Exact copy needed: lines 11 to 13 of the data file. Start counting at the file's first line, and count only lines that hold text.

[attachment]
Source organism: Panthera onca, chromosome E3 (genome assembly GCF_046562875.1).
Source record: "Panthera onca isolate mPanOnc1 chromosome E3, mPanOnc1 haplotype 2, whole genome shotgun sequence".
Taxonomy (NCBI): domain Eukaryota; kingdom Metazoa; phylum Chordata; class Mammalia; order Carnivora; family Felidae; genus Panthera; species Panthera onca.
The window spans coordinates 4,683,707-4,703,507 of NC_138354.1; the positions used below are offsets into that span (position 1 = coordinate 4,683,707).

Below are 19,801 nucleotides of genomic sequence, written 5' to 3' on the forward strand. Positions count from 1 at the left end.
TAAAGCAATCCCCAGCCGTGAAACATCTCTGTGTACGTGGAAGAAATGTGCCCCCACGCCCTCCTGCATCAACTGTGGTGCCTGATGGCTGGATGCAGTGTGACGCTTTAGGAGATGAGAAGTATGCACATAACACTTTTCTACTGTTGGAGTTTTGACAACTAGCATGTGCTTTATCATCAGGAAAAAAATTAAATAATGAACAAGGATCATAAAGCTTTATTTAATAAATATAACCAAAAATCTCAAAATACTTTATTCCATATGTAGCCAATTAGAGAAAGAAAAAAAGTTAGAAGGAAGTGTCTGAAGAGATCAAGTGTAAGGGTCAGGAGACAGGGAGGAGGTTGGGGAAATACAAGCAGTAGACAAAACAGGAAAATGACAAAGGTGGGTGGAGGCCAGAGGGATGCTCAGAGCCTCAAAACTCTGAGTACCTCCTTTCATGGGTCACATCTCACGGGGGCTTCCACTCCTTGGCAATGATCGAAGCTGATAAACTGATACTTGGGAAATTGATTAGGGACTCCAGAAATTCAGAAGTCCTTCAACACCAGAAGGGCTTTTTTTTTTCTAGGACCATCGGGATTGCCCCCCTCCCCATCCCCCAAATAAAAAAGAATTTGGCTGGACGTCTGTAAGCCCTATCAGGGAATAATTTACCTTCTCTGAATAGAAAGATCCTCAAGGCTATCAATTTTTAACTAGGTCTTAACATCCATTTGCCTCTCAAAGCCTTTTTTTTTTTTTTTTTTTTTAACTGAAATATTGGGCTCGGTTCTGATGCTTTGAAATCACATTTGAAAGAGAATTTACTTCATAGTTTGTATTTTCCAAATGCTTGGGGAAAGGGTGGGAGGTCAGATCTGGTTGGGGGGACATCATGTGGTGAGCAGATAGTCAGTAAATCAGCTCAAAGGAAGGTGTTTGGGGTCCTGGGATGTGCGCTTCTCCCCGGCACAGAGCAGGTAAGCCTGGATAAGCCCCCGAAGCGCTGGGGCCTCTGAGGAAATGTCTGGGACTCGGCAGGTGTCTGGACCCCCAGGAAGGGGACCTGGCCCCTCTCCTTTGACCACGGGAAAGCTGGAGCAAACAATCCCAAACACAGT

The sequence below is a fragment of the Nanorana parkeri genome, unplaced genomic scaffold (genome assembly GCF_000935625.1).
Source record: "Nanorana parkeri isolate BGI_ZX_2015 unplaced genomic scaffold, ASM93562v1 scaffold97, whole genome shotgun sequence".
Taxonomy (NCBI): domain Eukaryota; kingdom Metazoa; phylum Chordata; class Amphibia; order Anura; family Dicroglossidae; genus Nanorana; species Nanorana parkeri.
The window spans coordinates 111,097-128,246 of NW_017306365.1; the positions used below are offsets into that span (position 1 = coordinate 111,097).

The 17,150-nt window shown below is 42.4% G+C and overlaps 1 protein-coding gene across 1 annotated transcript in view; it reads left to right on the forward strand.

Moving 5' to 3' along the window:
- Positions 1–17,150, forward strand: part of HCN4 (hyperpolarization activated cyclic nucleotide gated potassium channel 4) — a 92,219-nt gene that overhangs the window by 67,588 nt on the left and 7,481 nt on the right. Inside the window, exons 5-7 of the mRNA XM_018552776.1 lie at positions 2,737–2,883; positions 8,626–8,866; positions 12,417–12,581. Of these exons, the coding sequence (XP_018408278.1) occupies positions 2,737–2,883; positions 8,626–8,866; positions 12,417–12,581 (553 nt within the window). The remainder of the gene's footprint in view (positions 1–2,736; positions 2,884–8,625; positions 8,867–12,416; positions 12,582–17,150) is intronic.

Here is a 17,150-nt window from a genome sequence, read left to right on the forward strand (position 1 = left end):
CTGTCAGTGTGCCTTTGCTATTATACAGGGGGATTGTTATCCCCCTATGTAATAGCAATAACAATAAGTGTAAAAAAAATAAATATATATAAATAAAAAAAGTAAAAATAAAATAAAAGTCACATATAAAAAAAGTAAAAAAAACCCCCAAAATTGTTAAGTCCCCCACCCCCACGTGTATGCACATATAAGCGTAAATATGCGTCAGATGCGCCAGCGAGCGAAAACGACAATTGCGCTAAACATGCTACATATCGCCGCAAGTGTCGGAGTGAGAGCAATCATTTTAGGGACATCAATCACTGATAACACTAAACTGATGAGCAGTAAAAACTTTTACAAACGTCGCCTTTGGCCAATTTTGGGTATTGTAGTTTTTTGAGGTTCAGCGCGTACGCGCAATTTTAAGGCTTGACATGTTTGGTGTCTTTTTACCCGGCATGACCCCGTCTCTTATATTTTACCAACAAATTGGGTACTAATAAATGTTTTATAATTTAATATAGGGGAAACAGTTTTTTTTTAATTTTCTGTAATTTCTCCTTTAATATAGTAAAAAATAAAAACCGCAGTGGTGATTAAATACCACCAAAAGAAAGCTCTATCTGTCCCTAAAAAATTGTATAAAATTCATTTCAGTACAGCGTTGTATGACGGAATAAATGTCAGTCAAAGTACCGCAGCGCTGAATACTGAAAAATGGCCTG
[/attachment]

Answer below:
The 17,150-nt window shown below is 42.4% G+C and overlaps 1 protein-coding gene across 1 annotated transcript in view; it reads left to right on the forward strand.

Moving 5' to 3' along the window:
- Positions 1–17,150, forward strand: part of HCN4 (hyperpolarization activated cyclic nucleotide gated potassium channel 4) — a 92,219-nt gene that overhangs the window by 67,588 nt on the left and 7,481 nt on the right. Inside the window, exons 5-7 of the mRNA XM_018552776.1 lie at positions 2,737–2,883; positions 8,626–8,866; positions 12,417–12,581. Of these exons, the coding sequence (XP_018408278.1) occupies positions 2,737–2,883; positions 8,626–8,866; positions 12,417–12,581 (553 nt within the window). The remainder of the gene's footprint in view (positions 1–2,736; positions 2,884–8,625; positions 8,867–12,416; positions 12,582–17,150) is intronic.